Once in the ambulance we got to work quickly. I got a baseline set of vital signs which were amazingly normal. He said it was getting hard to breathe and was starting to really complain of pain in the chest. I listened to his lungs. They were equal, with good tidal volume and air movement, but he still winced in every inspiration. The holes in his chest were oozing, but not aggressively bleeding and there was no obvious signs of a sucking chest wound. I covered the wounds with occlusive dressings, and prepared the decompression kit just in case the situation worsened.
On the way, I tried to make conversation with the patient just to keep him conscious. He was not very forthcoming and knew he was potentially in a lot of trouble so the less he says the better. I don’t make a habit of asking about the details of crimes or even wanting to know as it affects my ability to provide unbiased care. I was able to get out of him that he had no pre-existing medical conditions, took no medications and had no allergies to medications that he knew of.
We came into the hospital hot. His vitals were still holding well and his bleeding was well under control, but still, this was a guy who took several rounds to the chest in the area of his heart. If things were good right now, chances are they wouldn’t stay that way too long.
After I turned over to the trauma team and the students and residents swarmed him like yellow jackets on a spilled soda, I asked one of the nurses if the other guy came it yet.
“What other guy?” she asked.
“There was another gunshot patient on scene” I said.
Another crew came in fast and furious. They were performing CPR on the go as they hustled in to the ER leaving a trail of watered down blood behind them as it was still torrentially raining out. They were bagging the patient and someone was holding pressure just below the armpit on what I assumed was a wound.
“Is this the guy from the car?” I asked.
“Yeah. One shot axillary. Witnesses say your guy was the driver”
Through talking with the other crew, I was able to put it all together. Suddenly it all made sense. My guy was driving, the shooter was in a passing car that pulled up to the driver’s side and opened up on them striking my guy four or five times and hitting the passenger once. This caused the car to crash into another car, creating further injuries to the other vehicle’s occupants and rendering the OG’s car inoperable. The OG bailed out of the car and jumped a few fences between backyards until he either ran out of steam or felt he was a safe enough distance to call out for help.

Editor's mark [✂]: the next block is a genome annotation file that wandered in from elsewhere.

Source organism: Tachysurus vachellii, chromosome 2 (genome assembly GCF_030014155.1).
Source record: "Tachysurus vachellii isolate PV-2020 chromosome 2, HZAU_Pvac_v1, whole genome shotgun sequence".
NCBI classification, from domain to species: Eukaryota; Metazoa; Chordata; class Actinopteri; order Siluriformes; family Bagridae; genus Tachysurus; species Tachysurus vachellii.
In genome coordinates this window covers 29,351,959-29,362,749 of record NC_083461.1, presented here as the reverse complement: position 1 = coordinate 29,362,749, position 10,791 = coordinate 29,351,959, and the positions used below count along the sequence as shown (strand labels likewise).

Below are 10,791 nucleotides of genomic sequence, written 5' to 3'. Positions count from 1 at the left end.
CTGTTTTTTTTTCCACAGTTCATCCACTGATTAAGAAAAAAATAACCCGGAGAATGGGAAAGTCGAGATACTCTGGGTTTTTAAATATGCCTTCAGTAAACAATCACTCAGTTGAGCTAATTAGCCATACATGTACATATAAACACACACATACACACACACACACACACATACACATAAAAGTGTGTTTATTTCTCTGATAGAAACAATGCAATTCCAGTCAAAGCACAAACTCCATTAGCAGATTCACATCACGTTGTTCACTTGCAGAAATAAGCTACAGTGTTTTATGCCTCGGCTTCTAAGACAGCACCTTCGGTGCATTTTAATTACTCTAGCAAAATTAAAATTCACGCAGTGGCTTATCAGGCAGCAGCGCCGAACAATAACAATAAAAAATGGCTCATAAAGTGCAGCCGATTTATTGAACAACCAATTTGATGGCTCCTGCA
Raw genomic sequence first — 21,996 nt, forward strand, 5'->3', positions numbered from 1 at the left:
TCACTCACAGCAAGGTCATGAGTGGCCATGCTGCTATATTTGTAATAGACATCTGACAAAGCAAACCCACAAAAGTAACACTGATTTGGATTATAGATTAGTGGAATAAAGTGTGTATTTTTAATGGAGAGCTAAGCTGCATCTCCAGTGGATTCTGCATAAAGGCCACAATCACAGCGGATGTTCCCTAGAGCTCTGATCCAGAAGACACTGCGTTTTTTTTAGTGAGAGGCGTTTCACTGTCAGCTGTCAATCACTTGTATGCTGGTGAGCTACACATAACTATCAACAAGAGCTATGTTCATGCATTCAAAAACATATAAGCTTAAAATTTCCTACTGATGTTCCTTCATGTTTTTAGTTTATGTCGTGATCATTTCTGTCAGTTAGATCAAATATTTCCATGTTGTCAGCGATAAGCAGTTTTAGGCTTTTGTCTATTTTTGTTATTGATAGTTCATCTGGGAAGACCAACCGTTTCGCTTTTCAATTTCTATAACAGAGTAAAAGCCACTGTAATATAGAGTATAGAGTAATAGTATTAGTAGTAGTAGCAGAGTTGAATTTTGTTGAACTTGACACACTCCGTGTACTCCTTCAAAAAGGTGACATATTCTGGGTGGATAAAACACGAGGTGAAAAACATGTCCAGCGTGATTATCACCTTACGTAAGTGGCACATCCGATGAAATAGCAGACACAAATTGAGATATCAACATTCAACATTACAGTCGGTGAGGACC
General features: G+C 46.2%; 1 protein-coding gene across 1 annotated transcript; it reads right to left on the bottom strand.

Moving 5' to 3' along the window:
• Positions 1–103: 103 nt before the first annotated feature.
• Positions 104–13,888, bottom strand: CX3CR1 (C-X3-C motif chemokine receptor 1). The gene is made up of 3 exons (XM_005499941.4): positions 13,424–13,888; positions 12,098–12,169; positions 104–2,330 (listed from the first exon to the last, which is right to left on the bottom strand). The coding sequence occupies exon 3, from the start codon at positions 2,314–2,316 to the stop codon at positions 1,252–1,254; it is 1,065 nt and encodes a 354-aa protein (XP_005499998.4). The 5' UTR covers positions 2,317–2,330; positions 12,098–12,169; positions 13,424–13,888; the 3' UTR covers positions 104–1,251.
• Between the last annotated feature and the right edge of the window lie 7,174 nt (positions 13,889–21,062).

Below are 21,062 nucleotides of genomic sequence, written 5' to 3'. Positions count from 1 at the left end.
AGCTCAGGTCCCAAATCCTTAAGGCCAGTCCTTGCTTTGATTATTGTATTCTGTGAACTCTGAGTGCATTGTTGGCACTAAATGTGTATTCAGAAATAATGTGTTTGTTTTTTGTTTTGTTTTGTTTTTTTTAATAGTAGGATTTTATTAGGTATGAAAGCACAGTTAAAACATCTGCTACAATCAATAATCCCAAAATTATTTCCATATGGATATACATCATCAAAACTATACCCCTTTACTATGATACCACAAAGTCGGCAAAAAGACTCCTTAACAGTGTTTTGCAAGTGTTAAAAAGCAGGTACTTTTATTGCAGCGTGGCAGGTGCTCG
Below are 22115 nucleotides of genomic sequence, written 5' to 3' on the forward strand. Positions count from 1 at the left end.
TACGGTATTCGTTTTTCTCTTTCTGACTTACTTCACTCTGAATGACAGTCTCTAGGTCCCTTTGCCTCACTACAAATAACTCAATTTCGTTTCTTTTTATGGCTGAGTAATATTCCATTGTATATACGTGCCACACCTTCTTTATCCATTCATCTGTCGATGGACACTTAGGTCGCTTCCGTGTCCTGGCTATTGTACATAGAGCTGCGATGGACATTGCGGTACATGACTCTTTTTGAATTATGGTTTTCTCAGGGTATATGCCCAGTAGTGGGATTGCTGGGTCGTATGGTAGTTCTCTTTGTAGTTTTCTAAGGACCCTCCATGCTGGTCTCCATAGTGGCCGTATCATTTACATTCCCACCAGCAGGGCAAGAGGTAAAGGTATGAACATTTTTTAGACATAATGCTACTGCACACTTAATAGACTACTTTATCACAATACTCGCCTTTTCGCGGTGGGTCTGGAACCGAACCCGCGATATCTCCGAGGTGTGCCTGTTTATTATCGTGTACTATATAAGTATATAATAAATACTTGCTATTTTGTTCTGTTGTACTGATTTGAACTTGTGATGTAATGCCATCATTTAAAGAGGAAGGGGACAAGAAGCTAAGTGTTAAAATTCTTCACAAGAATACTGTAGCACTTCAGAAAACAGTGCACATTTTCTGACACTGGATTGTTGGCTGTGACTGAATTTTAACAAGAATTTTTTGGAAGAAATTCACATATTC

I talked with the ER doctor later and got the rundown on the injuries. The OG would be going home later that day. The other guy would be going to the morgue. The cops said there were no outstanding warrants and my guy was not on parole so given that he is not talking, he will be free to walk.
But the inequality of the equation, and what kind of freaked me out is the following. My guy had several holes in his chest. They were all at the perfect trajectory, speed and caliber that they were able to bounce off of ribs. On first inspection, clearly any could have killed him. The other guy only had a lone hole but it was in just the right exact position to slip between two ribs and hit a major vessel (the aorta most likely but any major vessel would do) an cause him to bleed out internally in seconds. Just dumb luck. But the trauma game is a matter of millimeters and a lot of dumb luck.
On my next run to the hospital I stopped into OG’s room. He was all smiles and had a friend visiting him. A youngster in a long white T-shirt, braids, sideways red hat, baggy jeans and unlaced hi-tops. Associate is probably a better word. There was a large bandage over his whole upper left chest, but other than that he looked to be in very good health.
“Well there’s the luckiest guy in the world” I said as I walked in startling him and his guest.
“Hey!” he said “This is Jon, the paramedic that picked me out there when they shot me” he introduced me to his friend. His friend gave me the nod, no words.
“I hear you are getting out of here soon” I said.
“That’s what the doc says. Nothing major hit, just flesh wounds.”
“Hmmmm, that’s great.” I said. “So here is what you have to do.”
“Yeah?” I had his attention.
“As soon as you get out of here, you need to go straight to the minimart at the bottom of the hill.”
“Why?” he asked.
“Because you need to buy a lottery ticket tonight, you are the luckiest son of a bitch in the world.”
“Awww man, you know it. I think I used up all my luck though. Aint no thing. I’ve been shot before.”
“ I still think you should get yourself a ticket.” I persisted.
“Alright then, I’ll do that.”
“Oh, and buddy, if you win, I get half!”
We both laughed and I headed back out to prepare for the next call.